The Berry deal was so accretive to cash flow that it enabled LINN to announce a distribution boost. Once the deal closes, LINN's expected distribution coverage ratio will be on safer ground at 1.07 times for the second half of the year. LINN's ability to continue to acquire assets is showing no signs of slowing down - the company believes its activity will only increase. Further, its opportunities will continue to evolve as today's hot play will become tomorrow's mature asset that's ripe for consolidation under LINN's business model. LINN is very selective in which assets it acquires, a business model that leaves its future open to so many possibilities. Finally, rising natural gas prices are currently a weight that could be lightened if gas heads higher, a distinct possibility given the demand outlook. So, while I understand the concern, LINN has a long runway of upside opportunities ahead and I see no reason to worry.
Foolish bottom line
Short sellers are going to continue to attack LINN, if for no other reason than that it's large yield has attracted heavy interest from retail investors. Savvy Wall Street investors know that it's possible to worry these investors enough to entice them to part with their investments en masse. Don't think that these attacks are about exposing some weakness in LINN's business model to enlighten the average investor. Unfortunately, you're best interests are not what's being guarded here; instead, this is a pursuit of profits at your expense.
As an investor you need to trust LINN's management team and believe that they have your best interests in mind, otherwise it's time to move on. So far the team has done admirably in pursuing value-creating opportunities, which is even why LINN's in the spotlight today. Personally, I'm going to continue holding on to LINN and allowing the team to continue to create value. In fact, I plan on adding to my position as soon as the move is practical.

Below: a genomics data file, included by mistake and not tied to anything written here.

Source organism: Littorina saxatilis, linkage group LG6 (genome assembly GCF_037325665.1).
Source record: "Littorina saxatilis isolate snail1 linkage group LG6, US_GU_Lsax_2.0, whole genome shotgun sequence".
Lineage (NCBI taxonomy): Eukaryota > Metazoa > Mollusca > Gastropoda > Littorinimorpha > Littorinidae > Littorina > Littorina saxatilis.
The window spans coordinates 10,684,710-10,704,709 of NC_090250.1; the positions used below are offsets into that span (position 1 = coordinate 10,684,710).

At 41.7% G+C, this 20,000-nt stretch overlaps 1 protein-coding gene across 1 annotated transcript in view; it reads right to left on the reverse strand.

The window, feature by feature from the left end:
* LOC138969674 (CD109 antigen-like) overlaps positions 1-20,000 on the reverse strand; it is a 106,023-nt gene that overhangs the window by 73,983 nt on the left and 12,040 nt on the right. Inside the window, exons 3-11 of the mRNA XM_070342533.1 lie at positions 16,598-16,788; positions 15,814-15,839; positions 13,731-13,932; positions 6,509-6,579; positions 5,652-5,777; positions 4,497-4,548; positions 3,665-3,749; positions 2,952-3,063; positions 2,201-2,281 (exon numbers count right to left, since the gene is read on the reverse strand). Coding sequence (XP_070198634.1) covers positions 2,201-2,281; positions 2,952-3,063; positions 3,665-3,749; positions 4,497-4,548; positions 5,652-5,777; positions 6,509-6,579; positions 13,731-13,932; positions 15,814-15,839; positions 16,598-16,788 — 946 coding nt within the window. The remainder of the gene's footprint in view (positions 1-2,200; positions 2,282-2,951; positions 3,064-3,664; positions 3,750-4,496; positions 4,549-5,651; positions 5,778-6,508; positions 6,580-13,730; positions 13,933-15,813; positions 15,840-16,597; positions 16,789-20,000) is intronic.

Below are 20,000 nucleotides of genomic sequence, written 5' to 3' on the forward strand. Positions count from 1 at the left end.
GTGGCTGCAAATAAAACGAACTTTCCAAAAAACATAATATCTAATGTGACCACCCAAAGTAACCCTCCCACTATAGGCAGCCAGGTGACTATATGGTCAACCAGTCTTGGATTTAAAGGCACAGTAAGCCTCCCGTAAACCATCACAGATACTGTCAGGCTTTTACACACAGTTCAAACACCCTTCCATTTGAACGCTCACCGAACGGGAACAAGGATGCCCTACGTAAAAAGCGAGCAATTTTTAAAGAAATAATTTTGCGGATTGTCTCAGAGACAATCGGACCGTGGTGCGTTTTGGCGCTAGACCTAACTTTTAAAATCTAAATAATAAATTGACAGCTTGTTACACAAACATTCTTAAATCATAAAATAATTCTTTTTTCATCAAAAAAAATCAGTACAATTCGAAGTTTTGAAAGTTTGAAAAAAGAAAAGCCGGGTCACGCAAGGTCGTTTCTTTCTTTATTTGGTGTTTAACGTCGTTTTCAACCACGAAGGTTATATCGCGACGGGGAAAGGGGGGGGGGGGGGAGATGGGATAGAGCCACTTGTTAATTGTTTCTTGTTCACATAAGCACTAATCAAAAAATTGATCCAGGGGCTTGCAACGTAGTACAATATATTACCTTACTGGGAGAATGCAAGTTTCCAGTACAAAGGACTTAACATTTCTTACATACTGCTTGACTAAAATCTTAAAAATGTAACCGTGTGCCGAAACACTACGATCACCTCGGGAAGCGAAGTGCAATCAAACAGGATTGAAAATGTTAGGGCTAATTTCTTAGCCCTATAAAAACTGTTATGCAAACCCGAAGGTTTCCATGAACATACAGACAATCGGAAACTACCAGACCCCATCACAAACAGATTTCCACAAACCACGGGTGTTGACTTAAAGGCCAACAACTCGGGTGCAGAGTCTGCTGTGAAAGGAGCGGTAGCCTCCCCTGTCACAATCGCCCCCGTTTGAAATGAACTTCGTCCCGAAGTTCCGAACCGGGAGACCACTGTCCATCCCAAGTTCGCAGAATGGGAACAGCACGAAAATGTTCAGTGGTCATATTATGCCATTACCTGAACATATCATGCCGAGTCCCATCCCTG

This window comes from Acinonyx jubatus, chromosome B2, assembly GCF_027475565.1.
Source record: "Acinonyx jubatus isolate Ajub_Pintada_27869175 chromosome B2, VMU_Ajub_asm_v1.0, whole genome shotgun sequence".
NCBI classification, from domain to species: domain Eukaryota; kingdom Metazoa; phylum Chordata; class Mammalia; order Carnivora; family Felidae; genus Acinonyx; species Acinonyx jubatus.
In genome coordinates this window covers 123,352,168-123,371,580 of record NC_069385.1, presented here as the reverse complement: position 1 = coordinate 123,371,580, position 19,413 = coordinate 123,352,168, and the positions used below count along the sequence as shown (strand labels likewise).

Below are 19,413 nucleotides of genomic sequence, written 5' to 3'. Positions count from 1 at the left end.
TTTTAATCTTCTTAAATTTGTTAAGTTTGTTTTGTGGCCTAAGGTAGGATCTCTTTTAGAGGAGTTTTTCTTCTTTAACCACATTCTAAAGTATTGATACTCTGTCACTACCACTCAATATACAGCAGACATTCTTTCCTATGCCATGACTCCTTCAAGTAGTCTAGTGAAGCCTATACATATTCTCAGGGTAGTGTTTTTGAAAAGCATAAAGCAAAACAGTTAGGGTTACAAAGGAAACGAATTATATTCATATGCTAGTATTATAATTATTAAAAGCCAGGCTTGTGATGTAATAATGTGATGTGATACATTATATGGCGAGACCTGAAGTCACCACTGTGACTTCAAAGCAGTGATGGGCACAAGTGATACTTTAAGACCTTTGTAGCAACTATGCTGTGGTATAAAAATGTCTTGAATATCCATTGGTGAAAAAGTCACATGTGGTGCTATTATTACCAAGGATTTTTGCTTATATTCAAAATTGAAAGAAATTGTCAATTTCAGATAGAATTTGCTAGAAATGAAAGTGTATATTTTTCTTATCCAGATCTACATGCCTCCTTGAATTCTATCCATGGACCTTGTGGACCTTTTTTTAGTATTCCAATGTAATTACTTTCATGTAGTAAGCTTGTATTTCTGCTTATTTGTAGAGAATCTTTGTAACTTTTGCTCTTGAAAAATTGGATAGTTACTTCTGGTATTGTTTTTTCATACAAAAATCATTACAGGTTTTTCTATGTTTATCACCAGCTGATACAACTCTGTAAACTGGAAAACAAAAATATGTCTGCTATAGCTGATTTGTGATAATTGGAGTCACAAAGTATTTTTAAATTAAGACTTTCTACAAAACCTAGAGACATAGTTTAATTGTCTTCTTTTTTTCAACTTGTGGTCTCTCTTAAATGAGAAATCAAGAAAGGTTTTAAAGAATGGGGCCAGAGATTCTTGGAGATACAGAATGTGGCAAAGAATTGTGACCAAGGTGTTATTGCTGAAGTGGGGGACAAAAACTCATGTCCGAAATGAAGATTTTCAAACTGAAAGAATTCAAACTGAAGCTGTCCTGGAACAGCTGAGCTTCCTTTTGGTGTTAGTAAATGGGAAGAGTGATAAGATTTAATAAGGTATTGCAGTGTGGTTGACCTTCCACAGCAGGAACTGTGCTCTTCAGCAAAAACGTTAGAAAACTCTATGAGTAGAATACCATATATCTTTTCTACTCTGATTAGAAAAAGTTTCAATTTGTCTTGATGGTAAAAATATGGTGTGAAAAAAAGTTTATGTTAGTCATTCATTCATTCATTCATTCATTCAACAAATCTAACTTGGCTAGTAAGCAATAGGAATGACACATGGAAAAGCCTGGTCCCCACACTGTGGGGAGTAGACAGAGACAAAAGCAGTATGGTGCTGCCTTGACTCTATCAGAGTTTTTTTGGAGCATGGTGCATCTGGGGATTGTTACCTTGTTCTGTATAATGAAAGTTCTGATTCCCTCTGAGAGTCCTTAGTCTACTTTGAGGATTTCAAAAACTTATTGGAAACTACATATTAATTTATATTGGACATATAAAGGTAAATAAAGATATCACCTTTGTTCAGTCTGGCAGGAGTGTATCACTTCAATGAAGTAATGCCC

If the negative sentiment has you thinking about moving your money out of LINN, you might want to look at the midstream sector. The growing production of natural gas from hydraulic fracturing and horizontal drilling is flooding the North American market and resulting in low prices for natural gas. Enterprise Products Partners, with its superior integrated asset base, can profit from the massive bottlenecks in takeaway capacity by taking on large-scale projects. To help investors decide whether Enterprise Products Partners is a buy or a sell today, click here now to check out The Motley Fool's brand-new premium research report on the company.
The article The Bears Take Another Swipe at LINN Energy originally appeared on Fool.com.
Motley Fool contributor Matt DiLallo owns shares of LINN Energy, LLC and LinnCo, LLC. The Motley Fool recommends BreitBurn Energy Partners L.P. Try any of our Foolish newsletter services free for 30 days. We Fools may not all hold the same opinions, but we all believe that considering a diverse range of insights makes us better investors. The Motley Fool has a disclosure policy.